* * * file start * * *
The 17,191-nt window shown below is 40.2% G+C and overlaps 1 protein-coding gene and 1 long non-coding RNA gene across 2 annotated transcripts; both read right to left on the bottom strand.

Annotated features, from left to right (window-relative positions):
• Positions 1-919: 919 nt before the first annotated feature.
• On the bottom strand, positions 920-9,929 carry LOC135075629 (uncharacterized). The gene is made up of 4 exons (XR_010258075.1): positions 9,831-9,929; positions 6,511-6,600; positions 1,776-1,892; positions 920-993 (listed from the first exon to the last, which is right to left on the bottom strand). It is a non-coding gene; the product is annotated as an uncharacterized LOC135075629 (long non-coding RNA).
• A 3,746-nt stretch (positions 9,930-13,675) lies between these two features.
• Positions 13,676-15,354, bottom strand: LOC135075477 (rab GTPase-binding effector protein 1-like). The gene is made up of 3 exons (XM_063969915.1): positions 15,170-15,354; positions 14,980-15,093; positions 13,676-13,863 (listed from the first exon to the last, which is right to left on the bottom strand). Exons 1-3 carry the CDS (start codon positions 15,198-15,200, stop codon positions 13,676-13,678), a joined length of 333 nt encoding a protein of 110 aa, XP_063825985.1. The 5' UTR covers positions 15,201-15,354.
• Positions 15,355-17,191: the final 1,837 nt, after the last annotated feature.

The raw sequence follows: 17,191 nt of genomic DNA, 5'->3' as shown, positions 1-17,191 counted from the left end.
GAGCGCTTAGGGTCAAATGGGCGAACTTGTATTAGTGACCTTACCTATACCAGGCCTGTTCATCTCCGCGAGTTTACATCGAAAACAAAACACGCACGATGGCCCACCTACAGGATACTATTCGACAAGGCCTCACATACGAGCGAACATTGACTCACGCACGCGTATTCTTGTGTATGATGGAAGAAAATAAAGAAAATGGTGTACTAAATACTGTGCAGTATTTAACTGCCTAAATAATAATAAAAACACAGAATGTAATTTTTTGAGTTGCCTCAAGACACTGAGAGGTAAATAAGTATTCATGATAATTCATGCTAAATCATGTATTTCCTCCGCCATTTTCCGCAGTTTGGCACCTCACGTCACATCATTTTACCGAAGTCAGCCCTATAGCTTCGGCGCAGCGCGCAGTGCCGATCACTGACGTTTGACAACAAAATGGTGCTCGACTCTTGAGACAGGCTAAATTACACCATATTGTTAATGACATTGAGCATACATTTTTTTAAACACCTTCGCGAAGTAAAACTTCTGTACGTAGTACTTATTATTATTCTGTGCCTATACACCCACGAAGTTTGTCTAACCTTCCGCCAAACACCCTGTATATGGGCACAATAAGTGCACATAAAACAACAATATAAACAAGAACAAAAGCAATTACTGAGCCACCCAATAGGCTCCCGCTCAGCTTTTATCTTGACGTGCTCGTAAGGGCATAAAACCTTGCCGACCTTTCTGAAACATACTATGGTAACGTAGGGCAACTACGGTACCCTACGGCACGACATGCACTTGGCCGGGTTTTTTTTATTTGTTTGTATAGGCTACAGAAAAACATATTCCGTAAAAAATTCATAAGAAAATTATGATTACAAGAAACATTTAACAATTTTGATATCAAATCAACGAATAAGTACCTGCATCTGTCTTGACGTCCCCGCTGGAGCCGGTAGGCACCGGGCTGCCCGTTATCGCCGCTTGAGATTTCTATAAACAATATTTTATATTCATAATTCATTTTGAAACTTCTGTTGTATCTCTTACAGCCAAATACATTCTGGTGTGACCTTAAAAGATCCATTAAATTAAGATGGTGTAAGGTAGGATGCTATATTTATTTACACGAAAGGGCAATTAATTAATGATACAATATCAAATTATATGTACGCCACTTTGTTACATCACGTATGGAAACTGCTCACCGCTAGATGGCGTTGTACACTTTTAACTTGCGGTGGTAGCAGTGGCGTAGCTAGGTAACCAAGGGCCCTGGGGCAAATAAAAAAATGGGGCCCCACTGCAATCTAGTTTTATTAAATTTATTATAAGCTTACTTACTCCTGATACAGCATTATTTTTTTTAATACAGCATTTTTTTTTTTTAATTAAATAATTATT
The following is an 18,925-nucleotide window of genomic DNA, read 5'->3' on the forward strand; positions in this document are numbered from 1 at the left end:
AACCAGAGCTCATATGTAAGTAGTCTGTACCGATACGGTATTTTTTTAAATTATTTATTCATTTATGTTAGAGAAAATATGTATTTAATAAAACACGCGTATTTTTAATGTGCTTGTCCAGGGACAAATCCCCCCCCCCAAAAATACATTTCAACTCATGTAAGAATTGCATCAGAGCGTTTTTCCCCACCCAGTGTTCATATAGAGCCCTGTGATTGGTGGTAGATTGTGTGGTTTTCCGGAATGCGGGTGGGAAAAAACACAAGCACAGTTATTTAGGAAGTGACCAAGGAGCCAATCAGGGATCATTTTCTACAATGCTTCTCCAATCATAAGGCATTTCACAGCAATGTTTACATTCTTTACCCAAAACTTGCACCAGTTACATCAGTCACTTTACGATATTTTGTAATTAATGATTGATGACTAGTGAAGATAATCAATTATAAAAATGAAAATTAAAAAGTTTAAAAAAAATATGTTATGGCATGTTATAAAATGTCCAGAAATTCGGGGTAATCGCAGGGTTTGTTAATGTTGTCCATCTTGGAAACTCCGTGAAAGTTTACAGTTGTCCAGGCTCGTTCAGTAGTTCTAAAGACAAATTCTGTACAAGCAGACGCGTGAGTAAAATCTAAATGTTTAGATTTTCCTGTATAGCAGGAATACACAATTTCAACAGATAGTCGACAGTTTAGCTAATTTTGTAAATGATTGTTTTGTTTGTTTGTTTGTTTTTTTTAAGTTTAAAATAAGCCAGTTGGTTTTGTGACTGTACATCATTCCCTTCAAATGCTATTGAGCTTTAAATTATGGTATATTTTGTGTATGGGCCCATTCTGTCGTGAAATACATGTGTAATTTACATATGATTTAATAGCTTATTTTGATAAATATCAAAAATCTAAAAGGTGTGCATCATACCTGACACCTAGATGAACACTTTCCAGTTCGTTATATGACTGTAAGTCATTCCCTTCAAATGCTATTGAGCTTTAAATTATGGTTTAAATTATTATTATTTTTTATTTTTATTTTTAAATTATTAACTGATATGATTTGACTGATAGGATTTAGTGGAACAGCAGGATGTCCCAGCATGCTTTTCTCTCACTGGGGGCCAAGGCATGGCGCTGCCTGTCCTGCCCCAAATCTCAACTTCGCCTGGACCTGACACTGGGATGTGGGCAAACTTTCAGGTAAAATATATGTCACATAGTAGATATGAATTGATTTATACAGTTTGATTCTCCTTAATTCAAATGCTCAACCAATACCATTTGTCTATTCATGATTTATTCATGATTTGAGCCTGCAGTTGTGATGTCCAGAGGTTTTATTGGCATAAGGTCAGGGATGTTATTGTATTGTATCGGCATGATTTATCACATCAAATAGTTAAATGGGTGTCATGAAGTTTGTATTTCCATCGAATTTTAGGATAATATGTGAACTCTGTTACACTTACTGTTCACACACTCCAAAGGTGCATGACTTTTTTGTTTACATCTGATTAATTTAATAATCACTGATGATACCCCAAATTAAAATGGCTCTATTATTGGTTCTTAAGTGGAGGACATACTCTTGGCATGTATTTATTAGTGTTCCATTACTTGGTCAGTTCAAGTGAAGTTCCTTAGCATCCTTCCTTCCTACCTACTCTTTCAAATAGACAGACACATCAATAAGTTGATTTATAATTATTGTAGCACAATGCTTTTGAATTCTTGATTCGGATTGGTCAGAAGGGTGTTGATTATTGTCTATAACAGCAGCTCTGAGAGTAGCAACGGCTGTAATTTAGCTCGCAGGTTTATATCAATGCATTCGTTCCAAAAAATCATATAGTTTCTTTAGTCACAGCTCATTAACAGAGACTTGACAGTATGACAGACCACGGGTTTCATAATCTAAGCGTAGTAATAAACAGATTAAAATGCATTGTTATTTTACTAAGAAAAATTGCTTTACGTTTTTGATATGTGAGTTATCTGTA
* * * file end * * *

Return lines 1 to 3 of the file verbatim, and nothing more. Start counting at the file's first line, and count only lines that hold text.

The 17,191-nt window shown below is 40.2% G+C and overlaps 1 protein-coding gene and 1 long non-coding RNA gene across 2 annotated transcripts; both read right to left on the bottom strand.

Annotated features, from left to right (window-relative positions):
• Positions 1-919: 919 nt before the first annotated feature.